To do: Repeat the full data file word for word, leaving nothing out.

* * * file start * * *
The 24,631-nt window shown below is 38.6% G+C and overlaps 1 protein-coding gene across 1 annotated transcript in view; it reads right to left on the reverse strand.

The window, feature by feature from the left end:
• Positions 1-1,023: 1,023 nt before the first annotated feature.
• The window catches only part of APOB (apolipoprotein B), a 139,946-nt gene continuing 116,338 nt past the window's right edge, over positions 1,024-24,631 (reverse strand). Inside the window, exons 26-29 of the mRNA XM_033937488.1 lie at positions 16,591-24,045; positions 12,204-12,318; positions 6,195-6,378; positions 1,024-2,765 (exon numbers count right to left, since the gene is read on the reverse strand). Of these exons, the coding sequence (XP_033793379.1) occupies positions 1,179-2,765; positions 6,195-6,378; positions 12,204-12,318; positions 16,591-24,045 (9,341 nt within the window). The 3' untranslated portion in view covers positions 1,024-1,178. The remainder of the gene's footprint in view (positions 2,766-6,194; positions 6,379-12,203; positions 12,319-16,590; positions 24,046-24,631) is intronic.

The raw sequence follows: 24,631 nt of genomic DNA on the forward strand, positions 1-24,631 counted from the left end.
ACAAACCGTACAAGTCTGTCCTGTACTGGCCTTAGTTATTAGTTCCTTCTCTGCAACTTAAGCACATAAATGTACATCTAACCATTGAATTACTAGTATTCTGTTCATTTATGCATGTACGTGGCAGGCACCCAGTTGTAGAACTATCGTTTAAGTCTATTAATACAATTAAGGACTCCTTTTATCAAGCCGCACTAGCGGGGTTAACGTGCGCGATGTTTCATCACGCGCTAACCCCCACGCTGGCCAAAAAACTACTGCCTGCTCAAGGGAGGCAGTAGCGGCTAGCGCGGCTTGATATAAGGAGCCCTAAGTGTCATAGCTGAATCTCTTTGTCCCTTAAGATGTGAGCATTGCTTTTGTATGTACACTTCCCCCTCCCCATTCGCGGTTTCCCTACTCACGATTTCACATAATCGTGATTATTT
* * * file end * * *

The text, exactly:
The 24,631-nt window shown below is 38.6% G+C and overlaps 1 protein-coding gene across 1 annotated transcript in view; it reads right to left on the reverse strand.

The window, feature by feature from the left end:
• Positions 1-1,023: 1,023 nt before the first annotated feature.
• The window catches only part of APOB (apolipoprotein B), a 139,946-nt gene continuing 116,338 nt past the window's right edge, over positions 1,024-24,631 (reverse strand). Inside the window, exons 26-29 of the mRNA XM_033937488.1 lie at positions 16,591-24,045; positions 12,204-12,318; positions 6,195-6,378; positions 1,024-2,765 (exon numbers count right to left, since the gene is read on the reverse strand). Of these exons, the coding sequence (XP_033793379.1) occupies positions 1,179-2,765; positions 6,195-6,378; positions 12,204-12,318; positions 16,591-24,045 (9,341 nt within the window). The 3' untranslated portion in view covers positions 1,024-1,178. The remainder of the gene's footprint in view (positions 2,766-6,194; positions 6,379-12,203; positions 12,319-16,590; positions 24,046-24,631) is intronic.

The raw sequence follows: 24,631 nt of genomic DNA on the forward strand, positions 1-24,631 counted from the left end.
ACAAACCGTACAAGTCTGTCCTGTACTGGCCTTAGTTATTAGTTCCTTCTCTGCAACTTAAGCACATAAATGTACATCTAACCATTGAATTACTAGTATTCTGTTCATTTATGCATGTACGTGGCAGGCACCCAGTTGTAGAACTATCGTTTAAGTCTATTAATACAATTAAGGACTCCTTTTATCAAGCCGCACTAGCGGGGTTAACGTGCGCGATGTTTCATCACGCGCTAACCCCCACGCTGGCCAAAAAACTACTGCCTGCTCAAGGGAGGCAGTAGCGGCTAGCGCGGCTTGATATAAGGAGCCCTAAGTGTCATAGCTGAATCTCTTTGTCCCTTAAGATGTGAGCATTGCTTTTGTATGTACACTTCCCCCTCCCCATTCGCGGTTTCCCTACTCACGATTTCACATAATCGTGATTATTT